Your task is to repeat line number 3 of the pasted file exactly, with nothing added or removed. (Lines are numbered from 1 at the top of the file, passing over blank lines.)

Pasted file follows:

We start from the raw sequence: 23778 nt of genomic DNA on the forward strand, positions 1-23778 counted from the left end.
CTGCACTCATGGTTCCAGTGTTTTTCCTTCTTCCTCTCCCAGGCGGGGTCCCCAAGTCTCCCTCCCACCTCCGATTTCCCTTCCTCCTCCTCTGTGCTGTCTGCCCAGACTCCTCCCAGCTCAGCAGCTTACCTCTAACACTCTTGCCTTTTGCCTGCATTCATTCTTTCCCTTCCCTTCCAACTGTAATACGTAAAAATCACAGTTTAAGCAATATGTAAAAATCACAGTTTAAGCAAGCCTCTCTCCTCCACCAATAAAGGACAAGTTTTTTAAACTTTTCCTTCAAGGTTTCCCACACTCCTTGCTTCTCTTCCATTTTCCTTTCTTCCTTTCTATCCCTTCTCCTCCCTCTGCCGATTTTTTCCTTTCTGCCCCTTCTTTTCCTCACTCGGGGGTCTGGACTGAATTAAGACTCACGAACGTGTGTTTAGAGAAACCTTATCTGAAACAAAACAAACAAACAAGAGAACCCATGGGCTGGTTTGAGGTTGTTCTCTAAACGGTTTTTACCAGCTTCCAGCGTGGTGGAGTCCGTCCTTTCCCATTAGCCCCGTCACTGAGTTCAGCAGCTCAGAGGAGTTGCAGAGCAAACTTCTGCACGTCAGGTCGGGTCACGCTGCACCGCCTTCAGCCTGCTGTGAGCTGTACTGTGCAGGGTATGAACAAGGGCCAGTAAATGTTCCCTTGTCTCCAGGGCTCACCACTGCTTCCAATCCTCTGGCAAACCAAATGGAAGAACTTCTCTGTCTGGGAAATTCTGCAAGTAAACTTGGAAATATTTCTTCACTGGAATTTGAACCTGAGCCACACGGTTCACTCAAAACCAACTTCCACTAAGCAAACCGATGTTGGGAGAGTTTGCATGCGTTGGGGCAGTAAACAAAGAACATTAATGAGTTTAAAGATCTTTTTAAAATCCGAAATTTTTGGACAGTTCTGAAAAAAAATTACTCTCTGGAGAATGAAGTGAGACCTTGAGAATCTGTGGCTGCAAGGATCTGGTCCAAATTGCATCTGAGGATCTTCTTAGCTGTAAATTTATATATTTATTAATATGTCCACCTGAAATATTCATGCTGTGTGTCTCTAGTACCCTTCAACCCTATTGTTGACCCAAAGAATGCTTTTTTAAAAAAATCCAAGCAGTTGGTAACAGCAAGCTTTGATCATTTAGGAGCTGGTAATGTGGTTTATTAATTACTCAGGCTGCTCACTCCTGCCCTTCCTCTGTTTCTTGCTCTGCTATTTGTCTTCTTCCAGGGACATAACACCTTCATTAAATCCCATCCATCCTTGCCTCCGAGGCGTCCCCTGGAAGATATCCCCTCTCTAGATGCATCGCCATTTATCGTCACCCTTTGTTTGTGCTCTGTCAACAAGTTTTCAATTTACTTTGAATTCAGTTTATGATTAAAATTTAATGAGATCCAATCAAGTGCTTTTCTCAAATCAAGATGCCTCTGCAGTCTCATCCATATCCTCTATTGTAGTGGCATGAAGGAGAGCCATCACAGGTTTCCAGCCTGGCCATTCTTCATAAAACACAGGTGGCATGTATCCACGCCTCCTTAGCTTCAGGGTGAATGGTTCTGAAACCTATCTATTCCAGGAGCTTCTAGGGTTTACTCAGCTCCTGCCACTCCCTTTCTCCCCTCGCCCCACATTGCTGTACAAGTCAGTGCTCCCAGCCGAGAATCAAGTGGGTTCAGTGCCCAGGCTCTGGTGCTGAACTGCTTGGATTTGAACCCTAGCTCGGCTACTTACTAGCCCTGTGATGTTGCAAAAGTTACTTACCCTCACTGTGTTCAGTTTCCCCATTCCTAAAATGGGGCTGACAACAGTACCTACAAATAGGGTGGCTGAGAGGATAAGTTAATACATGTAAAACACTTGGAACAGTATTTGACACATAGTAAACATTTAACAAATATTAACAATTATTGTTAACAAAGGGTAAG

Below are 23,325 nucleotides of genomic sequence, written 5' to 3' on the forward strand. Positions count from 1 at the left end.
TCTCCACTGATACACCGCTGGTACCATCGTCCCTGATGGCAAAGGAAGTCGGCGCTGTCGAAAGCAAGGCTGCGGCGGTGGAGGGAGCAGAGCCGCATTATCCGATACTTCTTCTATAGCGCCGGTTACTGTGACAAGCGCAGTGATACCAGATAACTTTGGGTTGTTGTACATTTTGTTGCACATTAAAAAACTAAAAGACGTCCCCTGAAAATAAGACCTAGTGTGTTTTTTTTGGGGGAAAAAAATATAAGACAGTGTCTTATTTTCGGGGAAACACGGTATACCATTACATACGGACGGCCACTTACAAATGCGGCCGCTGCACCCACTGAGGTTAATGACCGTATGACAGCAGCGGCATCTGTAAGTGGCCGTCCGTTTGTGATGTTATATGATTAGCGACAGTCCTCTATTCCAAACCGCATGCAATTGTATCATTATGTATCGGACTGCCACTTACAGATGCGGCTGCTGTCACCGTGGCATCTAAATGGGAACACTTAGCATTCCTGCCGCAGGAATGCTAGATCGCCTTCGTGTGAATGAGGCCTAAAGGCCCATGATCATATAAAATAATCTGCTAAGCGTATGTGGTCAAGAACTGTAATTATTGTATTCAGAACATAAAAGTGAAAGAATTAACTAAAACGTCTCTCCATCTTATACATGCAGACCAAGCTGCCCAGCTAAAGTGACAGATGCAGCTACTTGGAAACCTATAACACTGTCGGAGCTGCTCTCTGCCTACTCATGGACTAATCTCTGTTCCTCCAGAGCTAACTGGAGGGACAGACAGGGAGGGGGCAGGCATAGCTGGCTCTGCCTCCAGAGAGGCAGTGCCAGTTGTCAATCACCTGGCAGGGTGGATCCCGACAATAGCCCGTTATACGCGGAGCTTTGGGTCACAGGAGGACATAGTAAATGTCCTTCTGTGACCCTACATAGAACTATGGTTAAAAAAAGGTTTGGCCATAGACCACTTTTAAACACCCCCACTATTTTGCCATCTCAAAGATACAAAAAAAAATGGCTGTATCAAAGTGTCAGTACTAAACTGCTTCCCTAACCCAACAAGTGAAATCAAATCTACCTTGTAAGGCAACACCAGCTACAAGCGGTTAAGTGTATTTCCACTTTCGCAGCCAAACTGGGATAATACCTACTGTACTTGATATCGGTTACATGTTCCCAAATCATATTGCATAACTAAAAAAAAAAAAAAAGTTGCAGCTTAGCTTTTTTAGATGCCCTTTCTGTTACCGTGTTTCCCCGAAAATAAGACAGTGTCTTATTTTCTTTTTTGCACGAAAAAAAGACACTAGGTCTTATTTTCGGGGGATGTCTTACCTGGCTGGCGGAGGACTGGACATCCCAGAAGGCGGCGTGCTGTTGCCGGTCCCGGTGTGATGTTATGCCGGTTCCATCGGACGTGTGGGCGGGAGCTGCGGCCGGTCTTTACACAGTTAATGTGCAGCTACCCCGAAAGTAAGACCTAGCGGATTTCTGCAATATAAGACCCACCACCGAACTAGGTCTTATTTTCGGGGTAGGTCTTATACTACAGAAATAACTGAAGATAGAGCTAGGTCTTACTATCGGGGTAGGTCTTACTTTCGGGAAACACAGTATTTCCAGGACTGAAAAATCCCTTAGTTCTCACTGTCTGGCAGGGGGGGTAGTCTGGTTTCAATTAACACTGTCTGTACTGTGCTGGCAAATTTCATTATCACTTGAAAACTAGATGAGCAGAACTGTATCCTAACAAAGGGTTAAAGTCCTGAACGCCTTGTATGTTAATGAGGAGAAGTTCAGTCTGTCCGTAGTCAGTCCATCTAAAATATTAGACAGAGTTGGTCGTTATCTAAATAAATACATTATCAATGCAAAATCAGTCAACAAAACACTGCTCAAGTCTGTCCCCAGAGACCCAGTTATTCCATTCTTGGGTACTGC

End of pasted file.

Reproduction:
Below are 23,325 nucleotides of genomic sequence, written 5' to 3' on the forward strand. Positions count from 1 at the left end.